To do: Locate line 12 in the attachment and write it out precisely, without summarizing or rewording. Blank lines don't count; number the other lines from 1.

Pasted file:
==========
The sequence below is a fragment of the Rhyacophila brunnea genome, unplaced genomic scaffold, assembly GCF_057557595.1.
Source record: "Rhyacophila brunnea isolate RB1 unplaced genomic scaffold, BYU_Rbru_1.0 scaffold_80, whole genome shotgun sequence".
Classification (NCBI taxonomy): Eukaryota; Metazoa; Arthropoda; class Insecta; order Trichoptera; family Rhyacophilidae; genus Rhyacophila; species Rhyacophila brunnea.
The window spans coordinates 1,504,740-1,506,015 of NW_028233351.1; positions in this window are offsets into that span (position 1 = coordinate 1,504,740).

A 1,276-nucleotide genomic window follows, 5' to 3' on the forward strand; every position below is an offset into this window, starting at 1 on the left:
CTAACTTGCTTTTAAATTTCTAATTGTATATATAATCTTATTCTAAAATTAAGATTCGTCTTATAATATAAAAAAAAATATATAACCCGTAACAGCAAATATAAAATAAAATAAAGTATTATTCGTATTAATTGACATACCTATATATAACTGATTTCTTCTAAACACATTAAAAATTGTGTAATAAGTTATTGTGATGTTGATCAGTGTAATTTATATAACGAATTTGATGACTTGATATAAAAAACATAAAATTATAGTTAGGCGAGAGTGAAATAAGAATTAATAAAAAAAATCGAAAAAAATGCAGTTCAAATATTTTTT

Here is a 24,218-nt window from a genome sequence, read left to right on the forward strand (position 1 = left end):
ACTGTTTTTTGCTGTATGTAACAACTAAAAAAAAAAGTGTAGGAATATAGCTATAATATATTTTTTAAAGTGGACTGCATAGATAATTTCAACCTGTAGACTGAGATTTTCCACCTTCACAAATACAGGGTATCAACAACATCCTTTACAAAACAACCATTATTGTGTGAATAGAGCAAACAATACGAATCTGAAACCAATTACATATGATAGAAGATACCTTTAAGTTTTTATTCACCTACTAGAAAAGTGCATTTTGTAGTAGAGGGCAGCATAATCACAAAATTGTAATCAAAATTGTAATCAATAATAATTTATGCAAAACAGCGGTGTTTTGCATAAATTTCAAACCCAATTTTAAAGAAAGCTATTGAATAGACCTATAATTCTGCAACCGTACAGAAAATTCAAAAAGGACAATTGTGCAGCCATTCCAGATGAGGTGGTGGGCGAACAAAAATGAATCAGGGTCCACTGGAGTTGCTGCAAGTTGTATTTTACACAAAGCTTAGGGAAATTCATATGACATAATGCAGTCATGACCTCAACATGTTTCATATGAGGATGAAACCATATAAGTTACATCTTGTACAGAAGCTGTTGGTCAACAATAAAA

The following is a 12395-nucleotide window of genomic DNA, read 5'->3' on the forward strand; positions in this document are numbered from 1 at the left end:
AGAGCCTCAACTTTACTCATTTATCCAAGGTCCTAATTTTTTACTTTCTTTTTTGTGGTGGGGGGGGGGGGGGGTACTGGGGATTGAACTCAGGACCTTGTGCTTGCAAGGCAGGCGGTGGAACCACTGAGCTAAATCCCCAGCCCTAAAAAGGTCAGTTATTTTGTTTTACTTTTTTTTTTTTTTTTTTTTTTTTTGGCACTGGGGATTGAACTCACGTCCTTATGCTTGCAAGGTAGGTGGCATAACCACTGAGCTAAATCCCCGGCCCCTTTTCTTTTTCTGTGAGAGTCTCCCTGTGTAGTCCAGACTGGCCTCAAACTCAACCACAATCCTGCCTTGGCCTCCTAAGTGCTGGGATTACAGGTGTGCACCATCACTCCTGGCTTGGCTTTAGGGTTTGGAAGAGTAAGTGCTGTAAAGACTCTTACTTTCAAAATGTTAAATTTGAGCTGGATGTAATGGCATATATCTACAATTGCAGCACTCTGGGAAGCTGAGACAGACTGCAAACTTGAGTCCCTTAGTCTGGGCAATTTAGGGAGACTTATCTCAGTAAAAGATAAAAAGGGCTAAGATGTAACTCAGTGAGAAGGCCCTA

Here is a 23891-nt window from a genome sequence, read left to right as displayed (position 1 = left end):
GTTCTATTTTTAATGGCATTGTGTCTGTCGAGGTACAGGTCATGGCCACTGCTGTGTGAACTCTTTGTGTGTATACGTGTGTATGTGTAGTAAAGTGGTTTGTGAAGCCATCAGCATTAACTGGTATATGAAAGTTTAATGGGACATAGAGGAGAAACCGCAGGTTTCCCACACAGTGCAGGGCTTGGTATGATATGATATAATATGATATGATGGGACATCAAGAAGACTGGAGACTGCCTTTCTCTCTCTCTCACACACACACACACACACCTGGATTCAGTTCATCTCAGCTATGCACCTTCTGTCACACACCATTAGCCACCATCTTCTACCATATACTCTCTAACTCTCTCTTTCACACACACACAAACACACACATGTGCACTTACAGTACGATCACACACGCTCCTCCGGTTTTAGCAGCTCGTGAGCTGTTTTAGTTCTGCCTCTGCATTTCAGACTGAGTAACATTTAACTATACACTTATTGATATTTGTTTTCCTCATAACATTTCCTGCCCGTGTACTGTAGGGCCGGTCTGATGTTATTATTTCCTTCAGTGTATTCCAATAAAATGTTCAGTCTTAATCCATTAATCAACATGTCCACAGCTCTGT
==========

GTTCTATTTTTAATGGCATTGTGTCTGTCGAGGTACAGGTCATGGCCACTGCTGTGTGAACTCTTTGTGTGTATACGTGTGTATGTGTAGTAAAGTGGTTTGTGAAGCCATCAGCATTAACTGGTATATGAAAGTTTAATGGGACATAGAGGAGAAACCGCAGGTTTCCCACACAGTGCAGGGCTTGGTATGATATGATATAATATGATATGATGGGACATCAAGAAGACTGGAGACTGCCTTTCTCTCTCTCTCACACACACACACACACACCTGGATTCAGTTCATCTCAGCTATGCACCTTCTGTCACACACCATTAGCCACCATCTTCTACCATATACTCTCTAACTCTCTCTTTCACACACACACAAACACACACATGTGCACTTACAGTACGATCACACACGCTCCTCCGGTTTTAGCAGCTCGTGAGCTGTTTTAGTTCTGCCTCTGCATTTCAGACTGAGTAACATTTAACTATACACTTATTGATATTTGTTTTCCTCATAACATTTCCTGCCCGTGTACTGTAGGGCCGGTCTGATGTTATTATTTCCTTCAGTGTATTCCAATAAAATGTTCAGTCTTAATCCATTAATCAACATGTCCACAGCTCTGT